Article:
Nothing in current state law specifically addresses unaccompanied youth, said state Rep. Rich Glorioso, R-Plant City, who is co-sponsoring the bill.

His bill and a companion one introduced by Sen. Jack Latvala, R-St. Petersburg, would change that by giving unaccompanied youth essentially the same rights as emancipated minors.

Armwood seniors Stephanie Walker and Tiara Brooks also traveled to Tallahassee to take part in the presentation.

For all of them, it was a special experience, Pirotta said.

"They're really becoming legislators,'' he said, "going and lobbying a bill and seeing the process of a bill from inception to finished product.''

The students didn't really grasp how momentous the occasion was until they came face to face with Florida's most influential leaders.

Then it hit them.

"We're one of the very few,'' Ireland said, "who get to present a bill.''

Armwood seniors pitch Unaccompanied Youth Bill to lawmakers 02/04/12 [Last modified: Saturday, February 4, 2012 3:31am]
Photo reprints | Article reprints

© 2017 Tampa Bay Times


Join the discussion: Click to view comments, add yours

  1. Trigaux: How Moffitt Cancer's M2Gen startup won $75 million from Hearst


    TAMPA — A Moffitt Cancer Center spin-off that's building a massive genetic data base of individual patient cancer information just caught the attention of a deep-pocketed health care investor.

    Richard P. Malloch is the president of Hearst Business Media, which is announcing a $75 million investment in M2Gen, the for-profit cancer informatics unit spun off by Tampa's Moffitt Cancer Center. Malloch's job is to find innovative investments for the Hearst family fortune. A substantial amount has been invested in health care, financial and the transportation and logistics industries.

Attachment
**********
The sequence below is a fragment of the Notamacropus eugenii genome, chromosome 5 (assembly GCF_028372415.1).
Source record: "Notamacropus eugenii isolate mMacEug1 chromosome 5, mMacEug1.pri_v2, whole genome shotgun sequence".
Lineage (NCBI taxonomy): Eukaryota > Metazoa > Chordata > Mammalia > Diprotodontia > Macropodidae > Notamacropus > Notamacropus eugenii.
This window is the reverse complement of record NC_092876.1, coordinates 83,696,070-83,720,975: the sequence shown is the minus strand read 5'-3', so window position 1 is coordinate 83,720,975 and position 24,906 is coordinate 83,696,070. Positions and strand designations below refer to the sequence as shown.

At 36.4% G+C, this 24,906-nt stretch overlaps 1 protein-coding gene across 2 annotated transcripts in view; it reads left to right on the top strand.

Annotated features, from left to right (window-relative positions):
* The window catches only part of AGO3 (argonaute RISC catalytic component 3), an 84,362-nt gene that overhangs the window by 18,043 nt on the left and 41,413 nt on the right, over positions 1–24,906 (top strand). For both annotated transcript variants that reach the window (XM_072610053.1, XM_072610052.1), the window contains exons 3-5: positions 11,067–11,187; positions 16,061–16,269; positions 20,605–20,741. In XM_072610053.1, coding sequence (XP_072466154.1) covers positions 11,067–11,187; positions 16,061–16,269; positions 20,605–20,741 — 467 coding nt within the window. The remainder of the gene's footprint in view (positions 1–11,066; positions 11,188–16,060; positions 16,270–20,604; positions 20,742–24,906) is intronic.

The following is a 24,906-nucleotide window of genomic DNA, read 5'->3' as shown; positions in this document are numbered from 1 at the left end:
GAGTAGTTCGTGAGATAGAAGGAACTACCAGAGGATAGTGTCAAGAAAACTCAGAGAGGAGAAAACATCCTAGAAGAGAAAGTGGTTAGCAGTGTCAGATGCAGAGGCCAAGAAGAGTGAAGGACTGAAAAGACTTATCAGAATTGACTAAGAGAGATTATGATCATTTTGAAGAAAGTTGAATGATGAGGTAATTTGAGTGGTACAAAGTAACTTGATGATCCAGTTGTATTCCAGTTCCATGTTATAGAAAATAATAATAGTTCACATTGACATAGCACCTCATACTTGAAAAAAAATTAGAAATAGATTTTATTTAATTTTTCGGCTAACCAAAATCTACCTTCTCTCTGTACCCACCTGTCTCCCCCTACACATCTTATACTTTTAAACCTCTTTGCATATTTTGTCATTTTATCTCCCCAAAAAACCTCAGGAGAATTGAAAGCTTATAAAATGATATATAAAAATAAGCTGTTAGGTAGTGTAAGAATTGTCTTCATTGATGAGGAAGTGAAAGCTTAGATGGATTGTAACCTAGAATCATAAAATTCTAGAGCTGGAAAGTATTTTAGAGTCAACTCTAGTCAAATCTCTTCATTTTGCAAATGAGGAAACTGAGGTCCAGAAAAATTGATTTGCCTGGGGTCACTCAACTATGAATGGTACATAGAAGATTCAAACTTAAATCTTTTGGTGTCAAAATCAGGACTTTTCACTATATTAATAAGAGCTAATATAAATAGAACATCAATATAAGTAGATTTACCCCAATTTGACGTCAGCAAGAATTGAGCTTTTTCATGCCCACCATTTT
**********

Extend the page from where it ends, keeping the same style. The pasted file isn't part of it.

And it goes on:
2. A boat lays on its side off the shore of Sainte-Anne on the French Caribbean island of Guadeloupe, early Tuesday, Sept. 19, 2017, after the passing of Hurricane Maria. [Dominique Chomereau-Lamotte | Associated Press]
  3. 7.1 magnitude quake kills at least 149, collapses buildings in Mexico


    MEXICO CITY — A magnitude 7.1 earthquake stunned central Mexico on Tuesday, killing at least 149 people as buildings collapsed in plumes of dust. Thousands fled into the streets in panic, and many stayed to help rescue those trapped.

    A woman is lifted on a stretcher from of a building that collapsed during an earthquake in Mexico City, Tuesday, Sept. 19, 2017. [Rebecca Blackwell | Associated Press]
  4. FHP seeks semitrailer truck driver that left fiery wreck on I-75


    TAMPA — The Florida Highway Patrol is looking for the driver of a semitrailer truck that sped off from an Interstate 75 crash that left another car burning on Tuesday afternoon.

    Troopers were looking for the driver of a semitrailer truck that sped off from an accident scene on Interstate 75 in Tampa on Tuesday afternoon that caused a car to catch fire. [Courtesy of Florida Highway Patrol]
  5. Joe Maddon gets warm reception in return to the Trop

    The Heater

    ST. PETERSBURG — The night was arranged to honor former Rays manager Joe Maddon in his first visit back to the Trop, and the standing ovation from the bipartisan crowd and scoreboard video tribute seemed proper acknowledgments of his hefty role in the Rays' success during his nine-year stint.

    Chicago Cubs manager Joe Maddon (70) talks with reporters during a press conference before the start of the game between the Chicago Cubs and the Tampa Bay Rays at Tropicana Field in St. Petersburg, Fla. on Tuesday, Sept. 19, 2017.